Last offseason, Tyler Chatwood was notably young for a free agent (28), possessed a nasty set of pitches, was a two-time Tommy John patient, and left a lot of teams dreaming on his upside.
The Cubs were the team that pounced most aggressively, splurging on a three-year, $38 million deal that surpassed pundit expectations for a guy who’d never really put it all together in Colorado, and who hadn’t even received a qualifying offer.
The bet made a lot of sense when you considered Chatwood’s raw stuff, his huge spin rate, and his top tier performance outside of Coors Field. Of course, the risk with Chatwood was always a lack of control, and that went completely off the rails in his first year with the Cubs. His eye-popping 19.6% walk rate was the highest for a starter with at least 100 innings in the last 30 years.
You could say that no one would could reasonably projected *THAT* level of yips, but then, there’s a reason Chatwood was viewed as far from a sure thing, and some level of wildness and mechanical oddities had preceded him. This was part of the risk the Cubs took. Now, it’s an open question whether he’ll even be given a shot to make starts for the Cubs next year in just the second year of his deal.
I mention this against the backdrop of another 28-year-old free agent starter who possesses a nasty set of pitches, is a two-time Tommy John patient, and currently has a lot of teams dreaming on his upside: Nathan Eovaldi.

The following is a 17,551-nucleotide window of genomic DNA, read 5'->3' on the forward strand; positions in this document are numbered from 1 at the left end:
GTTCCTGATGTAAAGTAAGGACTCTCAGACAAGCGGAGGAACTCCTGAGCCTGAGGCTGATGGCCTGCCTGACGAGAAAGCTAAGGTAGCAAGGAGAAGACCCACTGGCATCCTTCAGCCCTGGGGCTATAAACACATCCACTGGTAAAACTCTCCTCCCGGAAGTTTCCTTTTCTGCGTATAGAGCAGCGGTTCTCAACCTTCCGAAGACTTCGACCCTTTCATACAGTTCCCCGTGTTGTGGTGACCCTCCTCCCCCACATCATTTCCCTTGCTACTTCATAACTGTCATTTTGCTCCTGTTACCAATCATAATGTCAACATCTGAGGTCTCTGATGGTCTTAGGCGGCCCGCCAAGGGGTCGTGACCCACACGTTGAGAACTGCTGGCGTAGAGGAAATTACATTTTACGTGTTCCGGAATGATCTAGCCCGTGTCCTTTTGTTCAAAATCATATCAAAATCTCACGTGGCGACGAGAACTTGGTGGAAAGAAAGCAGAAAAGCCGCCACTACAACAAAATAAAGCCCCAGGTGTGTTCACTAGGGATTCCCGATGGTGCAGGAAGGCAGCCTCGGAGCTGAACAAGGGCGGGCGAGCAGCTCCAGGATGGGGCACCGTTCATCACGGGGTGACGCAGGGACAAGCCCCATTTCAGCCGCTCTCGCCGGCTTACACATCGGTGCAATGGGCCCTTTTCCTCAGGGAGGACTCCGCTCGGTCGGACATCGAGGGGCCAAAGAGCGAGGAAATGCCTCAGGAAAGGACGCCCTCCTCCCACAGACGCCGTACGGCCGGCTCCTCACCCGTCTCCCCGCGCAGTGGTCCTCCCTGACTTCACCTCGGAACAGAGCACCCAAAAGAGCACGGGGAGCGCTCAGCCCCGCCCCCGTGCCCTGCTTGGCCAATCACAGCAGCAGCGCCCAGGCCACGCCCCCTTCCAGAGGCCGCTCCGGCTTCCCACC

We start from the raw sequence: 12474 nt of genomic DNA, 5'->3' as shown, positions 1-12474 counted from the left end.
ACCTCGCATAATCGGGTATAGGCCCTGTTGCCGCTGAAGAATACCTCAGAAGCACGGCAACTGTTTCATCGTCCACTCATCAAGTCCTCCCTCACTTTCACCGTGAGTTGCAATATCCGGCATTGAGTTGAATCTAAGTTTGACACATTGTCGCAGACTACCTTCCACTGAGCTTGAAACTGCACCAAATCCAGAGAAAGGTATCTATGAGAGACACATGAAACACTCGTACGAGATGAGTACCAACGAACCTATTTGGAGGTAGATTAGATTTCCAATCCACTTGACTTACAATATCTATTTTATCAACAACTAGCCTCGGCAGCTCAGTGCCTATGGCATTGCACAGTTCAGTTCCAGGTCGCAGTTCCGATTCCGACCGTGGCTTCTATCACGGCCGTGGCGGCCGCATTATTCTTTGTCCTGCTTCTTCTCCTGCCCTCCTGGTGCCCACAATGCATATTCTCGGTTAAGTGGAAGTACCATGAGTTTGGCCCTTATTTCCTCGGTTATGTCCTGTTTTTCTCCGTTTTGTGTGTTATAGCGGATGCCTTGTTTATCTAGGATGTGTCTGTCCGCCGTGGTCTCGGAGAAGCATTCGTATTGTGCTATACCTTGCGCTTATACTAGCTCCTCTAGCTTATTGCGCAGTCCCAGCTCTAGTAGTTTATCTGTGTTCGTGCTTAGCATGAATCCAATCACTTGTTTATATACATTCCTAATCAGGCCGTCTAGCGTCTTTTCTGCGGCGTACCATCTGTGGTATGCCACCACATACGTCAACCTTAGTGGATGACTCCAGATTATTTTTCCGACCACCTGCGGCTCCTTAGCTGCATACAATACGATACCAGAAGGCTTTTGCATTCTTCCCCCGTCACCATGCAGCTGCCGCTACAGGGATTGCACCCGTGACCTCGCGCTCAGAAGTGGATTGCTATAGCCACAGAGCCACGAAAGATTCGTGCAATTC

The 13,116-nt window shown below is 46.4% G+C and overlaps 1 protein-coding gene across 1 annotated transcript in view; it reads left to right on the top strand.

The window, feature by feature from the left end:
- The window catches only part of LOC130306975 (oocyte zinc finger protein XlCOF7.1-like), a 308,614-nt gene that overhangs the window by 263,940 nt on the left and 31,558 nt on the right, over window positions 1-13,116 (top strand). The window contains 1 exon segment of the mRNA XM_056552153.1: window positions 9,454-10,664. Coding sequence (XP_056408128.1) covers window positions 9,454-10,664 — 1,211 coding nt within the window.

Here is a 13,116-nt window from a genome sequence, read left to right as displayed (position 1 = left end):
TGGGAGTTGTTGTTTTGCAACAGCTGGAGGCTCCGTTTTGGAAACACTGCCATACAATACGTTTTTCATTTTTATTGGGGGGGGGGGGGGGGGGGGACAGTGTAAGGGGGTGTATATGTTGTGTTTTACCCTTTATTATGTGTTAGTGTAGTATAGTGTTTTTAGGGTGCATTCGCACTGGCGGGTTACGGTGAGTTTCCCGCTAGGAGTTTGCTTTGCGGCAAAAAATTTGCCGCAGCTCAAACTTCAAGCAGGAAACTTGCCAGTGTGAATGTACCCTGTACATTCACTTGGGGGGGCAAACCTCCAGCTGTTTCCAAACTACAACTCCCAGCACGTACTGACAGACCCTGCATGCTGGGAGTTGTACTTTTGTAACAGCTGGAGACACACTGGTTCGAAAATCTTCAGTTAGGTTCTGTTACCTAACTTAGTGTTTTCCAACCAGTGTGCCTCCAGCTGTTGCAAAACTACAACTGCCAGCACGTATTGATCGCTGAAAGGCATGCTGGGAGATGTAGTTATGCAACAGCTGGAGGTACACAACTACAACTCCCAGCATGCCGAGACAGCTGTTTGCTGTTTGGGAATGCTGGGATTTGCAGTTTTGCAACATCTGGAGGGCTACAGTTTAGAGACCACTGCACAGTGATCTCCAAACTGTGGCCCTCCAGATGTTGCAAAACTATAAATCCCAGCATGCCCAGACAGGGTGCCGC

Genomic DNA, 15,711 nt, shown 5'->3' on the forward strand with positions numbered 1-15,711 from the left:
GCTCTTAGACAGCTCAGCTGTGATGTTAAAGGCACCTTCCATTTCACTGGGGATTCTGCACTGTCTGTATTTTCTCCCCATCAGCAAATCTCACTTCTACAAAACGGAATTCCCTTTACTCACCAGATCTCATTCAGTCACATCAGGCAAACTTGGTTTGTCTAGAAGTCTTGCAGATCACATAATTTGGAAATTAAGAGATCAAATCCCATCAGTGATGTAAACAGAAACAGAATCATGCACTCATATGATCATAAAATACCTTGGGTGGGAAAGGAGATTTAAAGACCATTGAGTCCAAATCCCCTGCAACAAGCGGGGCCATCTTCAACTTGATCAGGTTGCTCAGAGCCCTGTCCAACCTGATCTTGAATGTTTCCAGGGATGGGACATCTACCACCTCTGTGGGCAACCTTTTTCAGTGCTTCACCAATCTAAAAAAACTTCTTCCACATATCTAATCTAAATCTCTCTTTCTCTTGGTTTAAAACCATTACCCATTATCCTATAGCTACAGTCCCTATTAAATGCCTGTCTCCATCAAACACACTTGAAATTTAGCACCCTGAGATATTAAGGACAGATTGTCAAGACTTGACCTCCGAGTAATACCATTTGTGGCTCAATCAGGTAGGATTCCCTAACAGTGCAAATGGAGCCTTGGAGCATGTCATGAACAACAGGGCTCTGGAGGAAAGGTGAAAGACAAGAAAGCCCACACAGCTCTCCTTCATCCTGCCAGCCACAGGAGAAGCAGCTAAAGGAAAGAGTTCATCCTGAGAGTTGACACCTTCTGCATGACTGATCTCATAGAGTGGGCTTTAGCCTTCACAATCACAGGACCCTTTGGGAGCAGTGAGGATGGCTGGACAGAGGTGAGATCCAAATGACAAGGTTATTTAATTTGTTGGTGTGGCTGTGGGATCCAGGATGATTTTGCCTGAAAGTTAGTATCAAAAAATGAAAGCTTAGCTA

Nick Cafardo reports that Eovaldi is already being pursued by at least nine teams: the Brewers, Phillies, Braves, Angels, Red Sox, White Sox, Blue Jays, Padres, and Giants. (Don’t expect to see the Cubs in pursuit, given their seven-ish starting options, including the recent re-up with Cole Hamels.) Even granting his uneven career before surgery, and the small sample of his comeback season in 2018 (an ERA and FIP about 11-13% better than league average over 111.0 innings), the dude is going to get a significant contract, and his agent will no doubt point to Chatwood’s deal as the absolute floor.
Like Chatwood, Eovaldi has had some solid seasons in the past and offers a number of peripherals to which you could point and say “yes! That! That’s who he REALLY is!”, but he also was relied upon heavily in the postseason by the Red Sox in his first year back from a second Tommy John surgery.
Eovaldi is not the same guy as Chatwood, but he does come with a lot of the same risk-reward calculus baked into his young, but worn arm. I’m not saying I’m glad the Cubs are not in a position to pursue Eovaldi – it’s always fun to dream on a great fastball – but it is definitely different to be observing this process from the outside, with so many teams/fan bases assured only of the upside and not the risk.
It’s pretty much exactly how too many of us were about the Chatwood pursuit and signing. Oops.
Now the Cubs just have to hope there’s a team out there that wants to take a second chance on Chatwood (for much, much less than the full freight of his remaining contract), or that Chatwood himself completely resets in the offseason, shakes loose whatever was blocking him mentally last year, and tightens up a more consistent mechanical approach.
When you sign these kinds of deals, that’s often what you’re left doing after the first year: hoping. That’s not to say they are to be avoided in the future, but we should all remember the risk side of the coin. Maybe Eovaldi turns out great for the team that signs him. Maybe it’ll even be the Brewers! But there will necessarily be a big ole chance of a rough first year.